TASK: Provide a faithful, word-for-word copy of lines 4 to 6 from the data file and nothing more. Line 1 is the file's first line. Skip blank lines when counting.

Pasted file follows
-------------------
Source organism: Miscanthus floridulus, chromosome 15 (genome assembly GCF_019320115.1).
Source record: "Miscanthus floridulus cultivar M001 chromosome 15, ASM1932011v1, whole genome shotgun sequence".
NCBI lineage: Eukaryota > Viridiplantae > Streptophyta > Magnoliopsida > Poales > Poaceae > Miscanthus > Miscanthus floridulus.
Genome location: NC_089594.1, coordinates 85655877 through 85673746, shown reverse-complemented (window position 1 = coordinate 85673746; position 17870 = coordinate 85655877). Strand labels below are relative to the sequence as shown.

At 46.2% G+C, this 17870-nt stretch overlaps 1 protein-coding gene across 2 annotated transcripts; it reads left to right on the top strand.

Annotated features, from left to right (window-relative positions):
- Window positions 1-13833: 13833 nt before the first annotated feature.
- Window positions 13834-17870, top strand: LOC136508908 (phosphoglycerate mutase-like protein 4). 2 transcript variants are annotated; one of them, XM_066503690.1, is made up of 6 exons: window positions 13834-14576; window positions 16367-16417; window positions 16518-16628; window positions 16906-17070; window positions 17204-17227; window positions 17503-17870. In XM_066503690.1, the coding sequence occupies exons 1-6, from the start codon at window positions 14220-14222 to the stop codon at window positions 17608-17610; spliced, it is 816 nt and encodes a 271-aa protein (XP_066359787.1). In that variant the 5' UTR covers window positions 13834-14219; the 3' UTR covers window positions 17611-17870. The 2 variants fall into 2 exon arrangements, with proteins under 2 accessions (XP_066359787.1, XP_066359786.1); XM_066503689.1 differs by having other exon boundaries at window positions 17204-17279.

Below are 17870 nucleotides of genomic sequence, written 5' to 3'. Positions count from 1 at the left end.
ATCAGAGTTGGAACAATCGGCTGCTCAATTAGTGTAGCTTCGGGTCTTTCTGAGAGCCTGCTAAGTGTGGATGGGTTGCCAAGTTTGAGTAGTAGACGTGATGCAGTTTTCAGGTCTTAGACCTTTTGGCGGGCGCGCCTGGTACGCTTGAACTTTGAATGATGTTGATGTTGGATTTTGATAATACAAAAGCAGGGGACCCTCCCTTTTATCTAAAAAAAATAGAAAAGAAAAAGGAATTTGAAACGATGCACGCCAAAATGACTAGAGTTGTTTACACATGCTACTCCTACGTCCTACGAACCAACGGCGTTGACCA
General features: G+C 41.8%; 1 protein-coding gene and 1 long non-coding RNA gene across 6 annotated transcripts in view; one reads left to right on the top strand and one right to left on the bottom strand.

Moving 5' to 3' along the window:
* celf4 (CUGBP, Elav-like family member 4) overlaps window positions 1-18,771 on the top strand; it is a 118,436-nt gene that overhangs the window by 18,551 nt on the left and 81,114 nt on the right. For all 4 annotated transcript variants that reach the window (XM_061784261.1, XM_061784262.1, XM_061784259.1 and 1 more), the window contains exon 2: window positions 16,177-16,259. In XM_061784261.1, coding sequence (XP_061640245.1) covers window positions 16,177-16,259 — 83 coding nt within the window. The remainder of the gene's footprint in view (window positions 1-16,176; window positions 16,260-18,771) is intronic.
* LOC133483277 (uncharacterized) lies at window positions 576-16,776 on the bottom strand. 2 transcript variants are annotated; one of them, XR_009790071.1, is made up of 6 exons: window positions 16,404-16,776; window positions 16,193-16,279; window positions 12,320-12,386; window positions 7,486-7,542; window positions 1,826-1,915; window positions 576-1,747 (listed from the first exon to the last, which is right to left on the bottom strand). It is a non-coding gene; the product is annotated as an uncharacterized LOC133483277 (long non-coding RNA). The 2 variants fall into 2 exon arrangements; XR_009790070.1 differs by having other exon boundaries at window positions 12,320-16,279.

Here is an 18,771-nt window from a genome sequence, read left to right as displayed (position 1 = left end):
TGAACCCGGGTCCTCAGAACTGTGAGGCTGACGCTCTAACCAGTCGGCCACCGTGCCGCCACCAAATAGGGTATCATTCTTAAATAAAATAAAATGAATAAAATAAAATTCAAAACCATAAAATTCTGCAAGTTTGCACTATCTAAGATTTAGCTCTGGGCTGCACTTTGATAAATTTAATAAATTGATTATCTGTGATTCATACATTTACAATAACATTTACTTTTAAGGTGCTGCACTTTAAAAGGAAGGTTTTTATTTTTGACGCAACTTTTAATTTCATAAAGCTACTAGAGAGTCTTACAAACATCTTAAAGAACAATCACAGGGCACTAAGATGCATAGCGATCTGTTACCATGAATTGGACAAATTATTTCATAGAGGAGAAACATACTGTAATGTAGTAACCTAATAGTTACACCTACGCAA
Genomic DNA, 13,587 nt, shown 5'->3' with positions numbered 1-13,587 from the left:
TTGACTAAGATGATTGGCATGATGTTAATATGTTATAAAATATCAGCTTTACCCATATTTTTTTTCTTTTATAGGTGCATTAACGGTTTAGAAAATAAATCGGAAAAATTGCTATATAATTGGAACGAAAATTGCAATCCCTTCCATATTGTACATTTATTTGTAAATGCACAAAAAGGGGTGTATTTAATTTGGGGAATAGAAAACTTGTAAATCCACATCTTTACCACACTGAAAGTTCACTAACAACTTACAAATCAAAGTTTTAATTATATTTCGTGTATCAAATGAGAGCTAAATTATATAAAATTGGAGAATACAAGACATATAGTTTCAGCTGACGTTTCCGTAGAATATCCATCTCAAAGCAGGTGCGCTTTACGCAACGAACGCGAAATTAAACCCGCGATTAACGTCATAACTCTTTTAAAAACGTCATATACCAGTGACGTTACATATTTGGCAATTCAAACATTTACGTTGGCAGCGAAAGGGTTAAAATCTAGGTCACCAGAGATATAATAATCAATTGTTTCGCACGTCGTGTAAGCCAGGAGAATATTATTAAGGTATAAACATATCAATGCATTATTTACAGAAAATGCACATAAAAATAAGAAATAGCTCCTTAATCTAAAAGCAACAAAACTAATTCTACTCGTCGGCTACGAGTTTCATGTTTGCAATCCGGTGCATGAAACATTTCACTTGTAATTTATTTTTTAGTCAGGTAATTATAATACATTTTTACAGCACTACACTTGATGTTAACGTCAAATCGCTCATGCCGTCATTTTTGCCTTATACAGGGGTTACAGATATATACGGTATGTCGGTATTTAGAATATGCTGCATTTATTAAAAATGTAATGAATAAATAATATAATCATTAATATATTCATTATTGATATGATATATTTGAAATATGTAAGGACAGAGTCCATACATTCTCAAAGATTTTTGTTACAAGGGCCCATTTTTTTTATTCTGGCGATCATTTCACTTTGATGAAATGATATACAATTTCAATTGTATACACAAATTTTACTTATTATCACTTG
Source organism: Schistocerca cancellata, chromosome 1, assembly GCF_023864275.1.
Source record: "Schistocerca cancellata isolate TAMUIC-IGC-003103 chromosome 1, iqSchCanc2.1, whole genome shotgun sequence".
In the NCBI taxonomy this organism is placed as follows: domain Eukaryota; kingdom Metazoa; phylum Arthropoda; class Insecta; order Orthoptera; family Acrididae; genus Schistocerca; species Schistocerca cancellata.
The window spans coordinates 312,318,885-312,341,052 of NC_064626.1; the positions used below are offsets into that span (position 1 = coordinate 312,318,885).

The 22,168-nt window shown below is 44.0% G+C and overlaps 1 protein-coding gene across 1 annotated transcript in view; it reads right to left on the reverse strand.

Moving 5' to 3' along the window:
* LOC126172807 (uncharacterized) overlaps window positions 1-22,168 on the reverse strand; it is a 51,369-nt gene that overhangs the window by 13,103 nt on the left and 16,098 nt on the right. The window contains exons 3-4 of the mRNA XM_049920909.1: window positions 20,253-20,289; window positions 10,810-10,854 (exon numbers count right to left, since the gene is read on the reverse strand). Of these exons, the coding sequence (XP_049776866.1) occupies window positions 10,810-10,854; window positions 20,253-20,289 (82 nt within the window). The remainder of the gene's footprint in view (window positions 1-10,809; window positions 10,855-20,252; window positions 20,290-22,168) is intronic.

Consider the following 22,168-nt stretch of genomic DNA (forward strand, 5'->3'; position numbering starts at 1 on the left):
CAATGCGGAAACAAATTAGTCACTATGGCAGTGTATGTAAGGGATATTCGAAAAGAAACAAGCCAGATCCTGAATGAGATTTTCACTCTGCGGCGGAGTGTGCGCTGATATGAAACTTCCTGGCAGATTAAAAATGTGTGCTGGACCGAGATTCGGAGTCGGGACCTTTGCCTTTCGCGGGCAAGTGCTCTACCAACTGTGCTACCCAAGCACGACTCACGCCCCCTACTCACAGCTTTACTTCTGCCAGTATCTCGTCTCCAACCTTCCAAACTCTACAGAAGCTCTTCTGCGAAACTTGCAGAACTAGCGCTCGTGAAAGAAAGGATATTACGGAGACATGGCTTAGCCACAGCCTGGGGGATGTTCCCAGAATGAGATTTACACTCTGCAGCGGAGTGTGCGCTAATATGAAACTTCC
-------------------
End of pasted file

Genome location: NC_089594.1, coordinates 85655877 through 85673746, shown reverse-complemented (window position 1 = coordinate 85673746; position 17870 = coordinate 85655877). Strand labels below are relative to the sequence as shown.

At 46.2% G+C, this 17870-nt stretch overlaps 1 protein-coding gene across 2 annotated transcripts; it reads left to right on the top strand.

Annotated features, from left to right (window-relative positions):